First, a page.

When Miranda Lambert released the double-disc The Weight of These Wings in 2016, she didn't hold anything back. Fresh from a highly-publicized divorce with Blake Shelton, Lambert was used to seeing her face on every tabloid – a harsh reality while she was still mourning the end of her four-year marriage.
While Lambert began dating Anderson East, the wound was still fresh. As she prepared to do interviews in support of The Weight of These Wings, the Texan realized people were suddenly interested in much more than her music.
"When the music was out, people had listened, I got on the phone for the first interview," Lambert recalls to HITS Daily Double. First question was, 'How do you feel about Gwen?' I hung up. I told [my manager] Marion [Kraft], 'I just can't do this.'"
Not that Lambert was hiding from the truth. The singer-songwriter bared her soul on The Weight of These Wings, admitting things no one – not even her co-writers – initially thought she would be open to sharing. But while she was willing to embrace all of her emotions on The Weight of These Wings, that didn't mean she was necessarily ready to talk about them, so she boldly refused to do any interviews to support her sixth studio album.
"It was going to be hell, and I'd already been through hell," Lambert acknowledges. "It was hell putting it on paper, putting my words on paper. So I didn't want to rehash. I'd finally gotten to a place where I wasn't sad anymore. All the sad moments were there, all the truths were right in those songs. All you had to do was listen. I didn't need to say anything."
Lambert knew that refusing to do press to support a record, something nearly unheard of in the music industry, especially for a female country artist, was a risk. But for her, the risk was greater of doing interviews that would have focused on things besides her music.
"It would've been taken out of context," Lambert says. "It would've set up some expectation that couldn't be met. I was very publicly going through this thing, and there wasn't an explanation to be given."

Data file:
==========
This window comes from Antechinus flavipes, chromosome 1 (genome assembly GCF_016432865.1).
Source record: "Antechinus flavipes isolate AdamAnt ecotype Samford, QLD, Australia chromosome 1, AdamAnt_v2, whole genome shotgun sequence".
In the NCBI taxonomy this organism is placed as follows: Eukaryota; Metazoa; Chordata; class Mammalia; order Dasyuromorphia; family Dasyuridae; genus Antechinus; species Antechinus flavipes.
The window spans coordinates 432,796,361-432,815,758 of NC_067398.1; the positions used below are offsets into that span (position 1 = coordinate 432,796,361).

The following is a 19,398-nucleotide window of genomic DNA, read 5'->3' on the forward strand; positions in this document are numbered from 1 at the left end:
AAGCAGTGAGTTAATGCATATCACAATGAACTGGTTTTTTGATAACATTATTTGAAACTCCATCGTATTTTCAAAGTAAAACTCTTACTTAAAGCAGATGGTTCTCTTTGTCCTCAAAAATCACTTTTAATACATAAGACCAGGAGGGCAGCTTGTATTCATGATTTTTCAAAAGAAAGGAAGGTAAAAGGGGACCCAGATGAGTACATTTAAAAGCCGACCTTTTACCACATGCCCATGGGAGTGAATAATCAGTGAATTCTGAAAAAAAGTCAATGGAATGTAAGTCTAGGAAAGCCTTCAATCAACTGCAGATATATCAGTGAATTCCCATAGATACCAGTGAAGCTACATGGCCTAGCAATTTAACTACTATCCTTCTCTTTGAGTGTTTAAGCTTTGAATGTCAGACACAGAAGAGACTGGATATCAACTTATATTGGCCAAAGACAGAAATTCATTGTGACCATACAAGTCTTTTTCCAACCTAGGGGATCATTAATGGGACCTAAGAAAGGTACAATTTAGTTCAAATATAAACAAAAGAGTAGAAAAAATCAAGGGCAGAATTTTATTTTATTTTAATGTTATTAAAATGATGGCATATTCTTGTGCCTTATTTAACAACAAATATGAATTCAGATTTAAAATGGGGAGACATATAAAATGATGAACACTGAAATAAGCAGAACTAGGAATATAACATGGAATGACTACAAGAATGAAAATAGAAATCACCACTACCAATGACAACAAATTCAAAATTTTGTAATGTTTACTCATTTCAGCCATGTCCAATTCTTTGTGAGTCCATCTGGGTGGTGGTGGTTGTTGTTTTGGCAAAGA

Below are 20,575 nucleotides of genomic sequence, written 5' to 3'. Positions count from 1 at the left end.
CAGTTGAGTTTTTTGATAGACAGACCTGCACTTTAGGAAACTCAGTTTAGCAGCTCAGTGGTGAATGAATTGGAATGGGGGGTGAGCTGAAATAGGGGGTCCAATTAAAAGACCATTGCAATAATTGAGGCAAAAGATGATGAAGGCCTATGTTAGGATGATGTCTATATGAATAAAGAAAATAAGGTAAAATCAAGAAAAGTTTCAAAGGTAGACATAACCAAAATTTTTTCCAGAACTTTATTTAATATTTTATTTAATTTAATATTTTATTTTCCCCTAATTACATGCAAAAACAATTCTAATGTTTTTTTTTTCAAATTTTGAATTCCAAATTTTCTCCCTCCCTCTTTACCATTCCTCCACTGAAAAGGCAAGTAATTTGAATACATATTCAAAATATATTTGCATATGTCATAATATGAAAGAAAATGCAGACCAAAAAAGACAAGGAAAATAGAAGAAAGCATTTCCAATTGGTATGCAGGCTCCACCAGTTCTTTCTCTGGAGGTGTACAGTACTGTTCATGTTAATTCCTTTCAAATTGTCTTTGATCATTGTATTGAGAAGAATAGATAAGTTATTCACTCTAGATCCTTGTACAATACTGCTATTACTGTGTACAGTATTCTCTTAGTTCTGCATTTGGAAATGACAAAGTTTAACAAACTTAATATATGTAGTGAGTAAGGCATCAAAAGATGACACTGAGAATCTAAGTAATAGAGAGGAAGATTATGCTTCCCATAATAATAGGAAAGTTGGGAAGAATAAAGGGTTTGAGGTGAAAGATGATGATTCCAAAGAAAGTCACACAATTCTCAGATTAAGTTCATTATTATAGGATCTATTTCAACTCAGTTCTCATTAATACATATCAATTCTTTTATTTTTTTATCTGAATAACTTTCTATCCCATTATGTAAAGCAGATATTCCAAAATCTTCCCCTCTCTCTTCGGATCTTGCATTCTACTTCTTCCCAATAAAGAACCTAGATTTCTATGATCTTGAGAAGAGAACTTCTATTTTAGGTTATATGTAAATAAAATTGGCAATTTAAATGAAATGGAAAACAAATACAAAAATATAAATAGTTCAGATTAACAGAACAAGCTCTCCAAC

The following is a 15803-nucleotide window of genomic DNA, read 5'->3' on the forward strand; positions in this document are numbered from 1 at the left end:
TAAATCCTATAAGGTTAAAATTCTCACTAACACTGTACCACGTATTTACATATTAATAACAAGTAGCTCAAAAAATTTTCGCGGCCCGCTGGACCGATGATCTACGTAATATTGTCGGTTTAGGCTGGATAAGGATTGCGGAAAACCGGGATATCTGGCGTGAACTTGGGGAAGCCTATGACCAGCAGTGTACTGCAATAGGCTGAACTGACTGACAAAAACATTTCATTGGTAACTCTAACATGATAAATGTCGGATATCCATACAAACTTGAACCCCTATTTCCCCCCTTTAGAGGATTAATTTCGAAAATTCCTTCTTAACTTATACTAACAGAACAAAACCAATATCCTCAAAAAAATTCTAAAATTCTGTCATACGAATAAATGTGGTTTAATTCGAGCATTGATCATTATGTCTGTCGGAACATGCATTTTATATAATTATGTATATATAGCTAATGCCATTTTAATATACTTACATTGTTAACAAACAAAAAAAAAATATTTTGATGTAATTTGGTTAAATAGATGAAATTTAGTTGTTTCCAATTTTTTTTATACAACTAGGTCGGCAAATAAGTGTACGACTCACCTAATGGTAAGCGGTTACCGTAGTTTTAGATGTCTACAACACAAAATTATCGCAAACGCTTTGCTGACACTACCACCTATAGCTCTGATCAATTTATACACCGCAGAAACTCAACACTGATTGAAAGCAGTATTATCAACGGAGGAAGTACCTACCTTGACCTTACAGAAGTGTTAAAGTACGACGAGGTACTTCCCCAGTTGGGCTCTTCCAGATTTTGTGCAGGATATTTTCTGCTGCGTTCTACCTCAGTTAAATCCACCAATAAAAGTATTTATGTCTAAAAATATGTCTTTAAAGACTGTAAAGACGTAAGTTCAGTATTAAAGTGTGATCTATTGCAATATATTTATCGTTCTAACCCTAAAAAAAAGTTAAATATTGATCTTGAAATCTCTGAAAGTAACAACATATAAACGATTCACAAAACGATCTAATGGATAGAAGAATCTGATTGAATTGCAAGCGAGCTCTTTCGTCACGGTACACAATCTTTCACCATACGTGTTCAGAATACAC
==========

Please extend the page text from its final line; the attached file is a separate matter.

Lambert's debut single from The Weight of These Wings, "Vice," which include the lyrics, "Another vice, another call / Another bed I shouldn't crawl out of / At 7:00 AM with shoes in my hand / Said I wouldn't do it, but I did it again / And I know I'll be back tomorrow night," was only part of the narrative, at least from Lambert's perspective, of what led to the demise of her marriage.
For Lambert, the only way to move to the other side of her pain was to write about that, using The Weight of These Wings as her own therapeutic tool, which she was unconventionally sharing with her fans.
"I remember telling [my producer Frank Liddell] right before I started writing, just the beginning of some turmoil ... We were having drinks at [Nashville's] Red Door, and I remember saying. 'I'm about to feel a lot. I'm ready to feel every bit of it, and I'm gonna use all of it.' And he said, 'I'm in.'
"I didn't even know really what all it was gonna take to come out of it, but I was gonna feel it," she continues. "And I was gonna come out alive. Hungover a lot, maybe, but I was gonna get through it. Alive and feeling like death, but it was OK. It was true."
Lambert's lack of press for The Weight of These Wings certainly didn't hurt her. The record was certified platinum, for sales of over one million copies, and she held onto her role as the ACM Female Vocalist of the Year, becoming the most-awarded country music artist in history.
Still, all of that pales in comparison to what the 34-year-old says is her most important role – to write and record songs that matter.
"I want to be the Dixie Chicks for this next generation, if that's what's meant to be," Lambert concedes. "To put it simply, I want to write and make music that moves people, to give them freedom to be who they are. I want to kick those doors open. Until I don't have a turn anymore, I want to write and find great songs."0comments
Purchase The Weight of These Wings at MirandaLambert.com.
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